2. A method of accurately evaluating parameters in parameterized equations in a mathematical model of a system of spatially separated input and output windows as in claim 1, in which the step f. simultaneous evaluation of parameters in said mathematical model parameterized equations for said parameterizable sample system, and for said input and output windows, is achieved by a square error reducing mathematical curve fitting procedure.

3. A method of accurately evaluating parameters in parameterized equations in a mathematical model of a system of spatially separated input and output windows as in claim 1, in which the step d. provision of a mathematical model for said ellipsometer system and said input and output windows and said parameterizable sample system, involves, for each of said input and output windows, providing separate parameterized mathematical model parameterized equations for retardence entered to each of said two orthogonal components of a beam of electromagnetic radiation caused to pass through said input and output windows; at least one of said orthogonal components for each of said input and output windows being directed out of the plane of incidence of said electromagnetic beam onto said parameterizable sample system; such that calculation of retardation entered between orthogonal components of said beam of electromagnetic radiation, by said input window is provided by comparison of retardence entered to each of said orthogonal components for said input window, and such that calculation of retardation entered between orthogonal components of said beam of electromagnetic radiation, by said output window is provided by comparison of retardence entered to each of said orthogonal components for said output window.

4. A method of accurately evaluating parameters in parameterized equations in a mathematical model of a system of spatially separated input and output windows as in claim 3, in which the step f. simultaneous evaluation of parameters in said mathematical model parameterized equations for said parameterizable sample system, and for said input and output windows, is achieved by a square error reducing mathematical curve fitting procedure.

5. A method of accurately evaluating parameters in parameterized equations in a mathematical model of a system of spatially separated input and output windows as in claim 1, in which the step b. positioning of an ellipsometer system source of electromagnetic radiation and an ellipsometer system detector system includes positioning a polarizer between said source of electromagnetic radiation and said input window, and the positioning of an analyzer between said output window and said detector system, and in which the step e. obtaining of a spectroscopic set of ellipsometric data involves obtaining data at a plurality of settings of at least one component selected from the group consisting of:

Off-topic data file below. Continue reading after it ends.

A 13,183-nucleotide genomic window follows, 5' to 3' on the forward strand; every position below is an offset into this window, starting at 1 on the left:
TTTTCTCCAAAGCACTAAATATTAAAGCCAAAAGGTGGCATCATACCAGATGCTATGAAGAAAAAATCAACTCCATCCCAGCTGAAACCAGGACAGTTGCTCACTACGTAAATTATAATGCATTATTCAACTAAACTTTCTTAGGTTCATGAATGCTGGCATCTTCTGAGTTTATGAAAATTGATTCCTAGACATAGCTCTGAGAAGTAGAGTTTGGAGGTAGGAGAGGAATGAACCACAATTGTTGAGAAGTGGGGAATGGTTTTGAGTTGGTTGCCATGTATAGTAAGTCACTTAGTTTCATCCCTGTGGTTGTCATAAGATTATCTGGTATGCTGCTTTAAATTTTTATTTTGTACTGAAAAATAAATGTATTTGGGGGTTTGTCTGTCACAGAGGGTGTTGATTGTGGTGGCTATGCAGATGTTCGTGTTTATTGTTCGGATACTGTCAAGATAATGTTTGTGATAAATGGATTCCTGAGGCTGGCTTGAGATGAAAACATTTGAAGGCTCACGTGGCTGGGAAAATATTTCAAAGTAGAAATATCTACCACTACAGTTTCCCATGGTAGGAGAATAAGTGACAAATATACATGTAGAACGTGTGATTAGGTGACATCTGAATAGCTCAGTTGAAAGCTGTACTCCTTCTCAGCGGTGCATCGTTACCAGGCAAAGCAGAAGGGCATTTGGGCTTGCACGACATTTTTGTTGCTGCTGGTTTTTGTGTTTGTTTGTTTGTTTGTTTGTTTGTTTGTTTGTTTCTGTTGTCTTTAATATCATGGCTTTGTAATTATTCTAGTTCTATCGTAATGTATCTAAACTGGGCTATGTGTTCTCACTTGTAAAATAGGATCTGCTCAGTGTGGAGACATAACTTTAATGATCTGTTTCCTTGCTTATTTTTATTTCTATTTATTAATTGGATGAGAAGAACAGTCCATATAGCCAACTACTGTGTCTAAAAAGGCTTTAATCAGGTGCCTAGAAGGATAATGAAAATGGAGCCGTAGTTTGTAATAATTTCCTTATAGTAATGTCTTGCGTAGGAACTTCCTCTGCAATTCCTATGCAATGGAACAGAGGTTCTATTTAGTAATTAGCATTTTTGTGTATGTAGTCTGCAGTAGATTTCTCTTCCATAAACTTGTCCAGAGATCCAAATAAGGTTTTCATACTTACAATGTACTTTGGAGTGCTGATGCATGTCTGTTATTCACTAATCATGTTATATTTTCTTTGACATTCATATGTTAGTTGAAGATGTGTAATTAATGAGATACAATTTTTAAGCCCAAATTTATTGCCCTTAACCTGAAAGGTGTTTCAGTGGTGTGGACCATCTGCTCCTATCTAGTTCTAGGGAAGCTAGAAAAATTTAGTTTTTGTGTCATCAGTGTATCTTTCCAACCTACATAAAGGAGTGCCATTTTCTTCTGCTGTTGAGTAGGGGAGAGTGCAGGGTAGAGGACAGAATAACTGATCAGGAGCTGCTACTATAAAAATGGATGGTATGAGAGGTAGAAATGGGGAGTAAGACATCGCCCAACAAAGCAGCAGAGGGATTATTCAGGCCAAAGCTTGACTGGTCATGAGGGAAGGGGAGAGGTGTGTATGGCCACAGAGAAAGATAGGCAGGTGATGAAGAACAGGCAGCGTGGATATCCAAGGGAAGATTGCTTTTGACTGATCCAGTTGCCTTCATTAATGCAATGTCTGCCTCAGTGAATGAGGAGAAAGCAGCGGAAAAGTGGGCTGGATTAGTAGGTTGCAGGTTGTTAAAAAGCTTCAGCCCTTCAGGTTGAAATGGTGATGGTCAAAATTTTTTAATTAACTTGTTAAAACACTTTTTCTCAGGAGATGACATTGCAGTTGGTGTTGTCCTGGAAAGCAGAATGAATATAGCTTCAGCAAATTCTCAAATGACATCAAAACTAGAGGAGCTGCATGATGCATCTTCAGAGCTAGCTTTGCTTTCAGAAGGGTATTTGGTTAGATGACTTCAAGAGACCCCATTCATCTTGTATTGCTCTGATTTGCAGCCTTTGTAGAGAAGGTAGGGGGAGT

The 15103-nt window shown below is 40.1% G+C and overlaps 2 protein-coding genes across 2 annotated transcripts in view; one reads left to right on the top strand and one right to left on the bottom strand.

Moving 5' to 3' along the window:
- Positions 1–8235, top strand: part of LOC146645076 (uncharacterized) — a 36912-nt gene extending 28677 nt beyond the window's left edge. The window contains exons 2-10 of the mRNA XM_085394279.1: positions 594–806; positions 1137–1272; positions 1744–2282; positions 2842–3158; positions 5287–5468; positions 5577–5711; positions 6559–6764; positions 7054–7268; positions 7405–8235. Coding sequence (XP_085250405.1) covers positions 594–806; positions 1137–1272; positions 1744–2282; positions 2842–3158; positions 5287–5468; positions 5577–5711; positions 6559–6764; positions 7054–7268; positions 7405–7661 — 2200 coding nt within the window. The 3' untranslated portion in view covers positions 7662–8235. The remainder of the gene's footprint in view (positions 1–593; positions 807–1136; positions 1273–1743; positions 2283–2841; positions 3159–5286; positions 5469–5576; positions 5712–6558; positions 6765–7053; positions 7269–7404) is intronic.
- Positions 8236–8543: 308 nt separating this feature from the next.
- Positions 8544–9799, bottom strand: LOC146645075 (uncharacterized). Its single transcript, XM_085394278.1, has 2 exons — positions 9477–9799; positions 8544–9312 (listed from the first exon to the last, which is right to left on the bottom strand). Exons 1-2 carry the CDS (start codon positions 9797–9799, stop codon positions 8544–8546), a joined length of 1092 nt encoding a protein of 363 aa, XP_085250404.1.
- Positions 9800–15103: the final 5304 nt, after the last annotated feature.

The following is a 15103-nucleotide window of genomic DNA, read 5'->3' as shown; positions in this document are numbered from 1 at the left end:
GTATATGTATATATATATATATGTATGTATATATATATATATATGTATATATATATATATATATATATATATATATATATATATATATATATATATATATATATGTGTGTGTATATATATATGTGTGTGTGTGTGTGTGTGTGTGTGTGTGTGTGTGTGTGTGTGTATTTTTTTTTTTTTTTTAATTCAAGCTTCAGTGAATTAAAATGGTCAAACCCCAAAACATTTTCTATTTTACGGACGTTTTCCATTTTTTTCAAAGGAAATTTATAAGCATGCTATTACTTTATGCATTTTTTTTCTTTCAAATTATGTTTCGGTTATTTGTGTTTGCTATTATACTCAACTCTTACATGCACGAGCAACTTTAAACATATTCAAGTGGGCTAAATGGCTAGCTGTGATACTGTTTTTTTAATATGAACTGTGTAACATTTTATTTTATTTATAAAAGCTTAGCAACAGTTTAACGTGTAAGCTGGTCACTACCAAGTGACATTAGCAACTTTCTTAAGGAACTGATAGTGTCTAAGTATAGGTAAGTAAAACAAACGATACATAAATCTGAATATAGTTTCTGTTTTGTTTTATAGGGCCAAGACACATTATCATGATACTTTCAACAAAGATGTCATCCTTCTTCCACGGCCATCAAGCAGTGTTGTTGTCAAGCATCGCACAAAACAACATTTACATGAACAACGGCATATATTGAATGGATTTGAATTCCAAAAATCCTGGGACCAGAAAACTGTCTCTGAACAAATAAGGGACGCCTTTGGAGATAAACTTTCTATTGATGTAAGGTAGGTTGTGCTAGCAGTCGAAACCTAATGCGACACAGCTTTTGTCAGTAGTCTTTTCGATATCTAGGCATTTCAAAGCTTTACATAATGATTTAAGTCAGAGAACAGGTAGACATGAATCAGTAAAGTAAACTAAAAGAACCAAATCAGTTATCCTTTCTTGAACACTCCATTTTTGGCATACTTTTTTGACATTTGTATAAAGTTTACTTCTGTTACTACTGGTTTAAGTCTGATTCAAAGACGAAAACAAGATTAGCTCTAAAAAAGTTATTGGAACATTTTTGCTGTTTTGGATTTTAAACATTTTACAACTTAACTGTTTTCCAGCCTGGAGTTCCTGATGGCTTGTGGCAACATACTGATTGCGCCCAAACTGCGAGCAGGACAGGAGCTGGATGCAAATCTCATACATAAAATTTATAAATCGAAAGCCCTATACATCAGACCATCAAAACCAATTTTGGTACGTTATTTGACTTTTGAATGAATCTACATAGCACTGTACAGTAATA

said analyzer; and

said polarizer.

6. A method of accurately evaluating parameters in parameterized equations in a mathematical model of a system of spatially separated input and output windows as in claim 3, in which the step b. positioning of an ellipsometer system source of electromagnetic radiation and an ellipsometer system detector system includes positioning a polarizer between said source of electromagnetic radiation and said input window, and the positioning of an analyzer between said output window and said detector system, and in which-the step e. obtaining of a spectroscopic set of ellipsometric data involves obtaining data at a plurality of settings of at least one component selected from the group consisting of:

said analyzer; and

said polarizer.

7. A method of accurately evaluating parameters in parameterized equations in a mathematical model of a system of spatially separated input and output windows as in claim 1, in which the step of providing separate parameterized mathematical model parameterized equations for enabling independent calculation of retardence entered by said input and said output windows between orthogonal components of a beam of electromagnetic radiation caused to pass through said input and output windows, and by said sample system, involve parameterized equations having a form selected from the group consisting of:

ret(λ)=(K1/λ)

ret(λ)=(K1/λ)*(1+(K2/λ^{2}))

ret(λ)=(K1/λ)*(1+(K2/λ^{2})+(K3/λ^{4})).

8. A method of accurately evaluating parameters in parameterized equations in a mathematical model of a system of spatially separated input and output windows as in claim 3, in which the step of providing separate parameterized mathematical model parameterized equations for retardence entered to each of said two orthogonal components of a beam of electromagnetic radiation caused to pass through said input and output window, for each of said input and output windows, thereby enabling independent calculation of retardence entered by said input and entered by said output window between orthogonal components of a beam of electromagnetic radiation caused to pass through said input and output windows, involves, for each input and output window orthogonal retardation component and for said sample system retardation, parameterized equations having a form selected from the group consisting of:

ret(λ)=(K1/λ)

ret(λ)=(K1/λ)*(1+(K2/λ^{2}))

ret(λ)=(K1/λ)*(1+(K2/λ^{2})+(K3/λ^{4})).

9. A method of accurately evaluating parameters in parameterized equations in a mathematical model of a system of spatially separated input and output windows as in claim 1, in which the step a. providing of spatially separated input and output windows involves a vacuum chamber.

10. A method of accurately evaluating parameters in parameterized equations in a mathematical model of a system of spatially separated input and output windows as in claim 3, in which the step a. providing of spatially separated input and output windows involves a vacuum chamber.